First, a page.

Funding for improved communication between humans and AI
Maria Riveiro, Professor of Computer Science at the School of Engineering (JTH) at Jönköping University (JU), is awarded SEK ten million from the Swedish Research Council for her research to improve communication and collaboration between humans and AI. The government agency also gives millions in funding to the JTH researchers Johannes Schmidt and Peter Hansbo.
“It is very gratifying and confirms that the basic research conducted at JTH is of a high scientific level,” says Salem Seifeddine, Associate Dean of Research at JTH.
Maria Riveiros research focuses on designing AI systems that augment human capabilities (human-centered AI). To support human-AI collaboration, AI systems need to both support humans in understanding them and are able to understand humans. This project focuses on designing AI systems that can explain themselves, as we do in human-human interactions.
She receives a consolidator grant from the Research Council, which means that she will be able to use the money to expand her research activities and create a research group. The project also includes the School of Health and Welfare and the School of Education and Communication at JU, since real examples from their activities will be used to validate the research results.
"National and international AI experts"
“This is a very important grant for me and a confirmation that I am conducting novel and competitive research of the highest standards since national and international AI experts have evaluated it", says Maria Riveiro.
The project is a continuation of a previous personal VR grant to Maria Riveiro focusing on Explainable AI (project EXPLAIN).
Faster and more efficient algorithms
Johannes Schmidt, Assistant Professor of Computer Science, receives SEK 3.7 million in funding for his research which deals with investigation and construction of faster and more efficient algorithms.
“I investigate algorithms for non-monotonic reasoning. They are particularly suitable for applications in a world under constant change and are used in many AI applications. I see the funding from the Research Council as recognition of my scientific work and an opportunity to broaden and improve that work,” he says.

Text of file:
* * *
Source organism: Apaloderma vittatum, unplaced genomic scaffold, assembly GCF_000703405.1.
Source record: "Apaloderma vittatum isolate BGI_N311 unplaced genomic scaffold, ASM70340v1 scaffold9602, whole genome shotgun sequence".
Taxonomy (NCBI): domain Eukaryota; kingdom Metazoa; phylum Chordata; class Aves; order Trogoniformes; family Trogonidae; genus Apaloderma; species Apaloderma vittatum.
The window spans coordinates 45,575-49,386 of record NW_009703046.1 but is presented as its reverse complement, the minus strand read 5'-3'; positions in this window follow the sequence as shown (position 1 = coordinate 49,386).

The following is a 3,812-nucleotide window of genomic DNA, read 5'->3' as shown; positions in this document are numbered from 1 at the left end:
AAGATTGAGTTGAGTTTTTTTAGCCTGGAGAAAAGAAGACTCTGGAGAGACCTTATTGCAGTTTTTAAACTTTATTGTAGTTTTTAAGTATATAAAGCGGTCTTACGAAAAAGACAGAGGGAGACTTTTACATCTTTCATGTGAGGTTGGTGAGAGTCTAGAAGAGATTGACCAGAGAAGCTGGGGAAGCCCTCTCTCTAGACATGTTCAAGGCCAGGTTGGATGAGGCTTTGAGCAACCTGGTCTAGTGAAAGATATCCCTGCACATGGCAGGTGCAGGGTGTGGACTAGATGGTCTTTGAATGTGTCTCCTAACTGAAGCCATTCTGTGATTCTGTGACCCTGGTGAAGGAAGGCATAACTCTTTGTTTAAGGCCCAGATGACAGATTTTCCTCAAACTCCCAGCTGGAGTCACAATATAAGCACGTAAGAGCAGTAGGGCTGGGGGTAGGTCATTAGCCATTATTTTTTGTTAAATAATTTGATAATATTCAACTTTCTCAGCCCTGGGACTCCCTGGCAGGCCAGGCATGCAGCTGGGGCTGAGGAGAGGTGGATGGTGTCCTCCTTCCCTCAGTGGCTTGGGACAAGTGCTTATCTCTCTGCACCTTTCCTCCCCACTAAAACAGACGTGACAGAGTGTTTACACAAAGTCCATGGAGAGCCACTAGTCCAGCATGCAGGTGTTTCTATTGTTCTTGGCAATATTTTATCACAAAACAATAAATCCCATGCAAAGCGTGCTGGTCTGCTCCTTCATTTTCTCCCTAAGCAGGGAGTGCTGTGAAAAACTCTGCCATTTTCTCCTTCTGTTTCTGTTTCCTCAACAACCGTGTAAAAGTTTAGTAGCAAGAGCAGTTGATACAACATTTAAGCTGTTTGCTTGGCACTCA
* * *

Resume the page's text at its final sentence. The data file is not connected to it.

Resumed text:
"Have unique advantages"
Peter Hansbo, Professor of Computational Mathematics at JTH, receives SEK 3.6 million for his research into developing more efficient and accurate methods for calculating physical and mechanical processes for the industry.
“It's a bit technical, but in scientific calculations you often have side conditions, such as preventing one object from going straight through another. It is usually handled by one of two classical methods and my research is about combining them, a combination known as the augmented Lagrangian method. Recently, this method was shown to have unique advantages, for example for handling contact problems and other difficulties that can arise when handling side conditions, says Peter Hansbo.
He finds it gratifying that VR wants to invest in his research and is looking forward to putting more focus on it.
Maria Riveiro’s research project: “XPECT: How to tailor explanations from AI systems to users' expectations.”
Johannes Schmidt’s research project: "Faster algorithms and lower bounds for non-monotonic reasoning".
Peter Hansbos research project: "Enhanced Lagrange methods in Computational Mechanics".
The Swedish Research Council External link, opens in new window. is Sweden's largest government research financier and provides support for research of the highest scientific quality in all scientific fields. They are giving support in the form of more than SEK 1.2 billion funding via a number of calls in the natural sciences and technical sciences for the period of 2023–2027.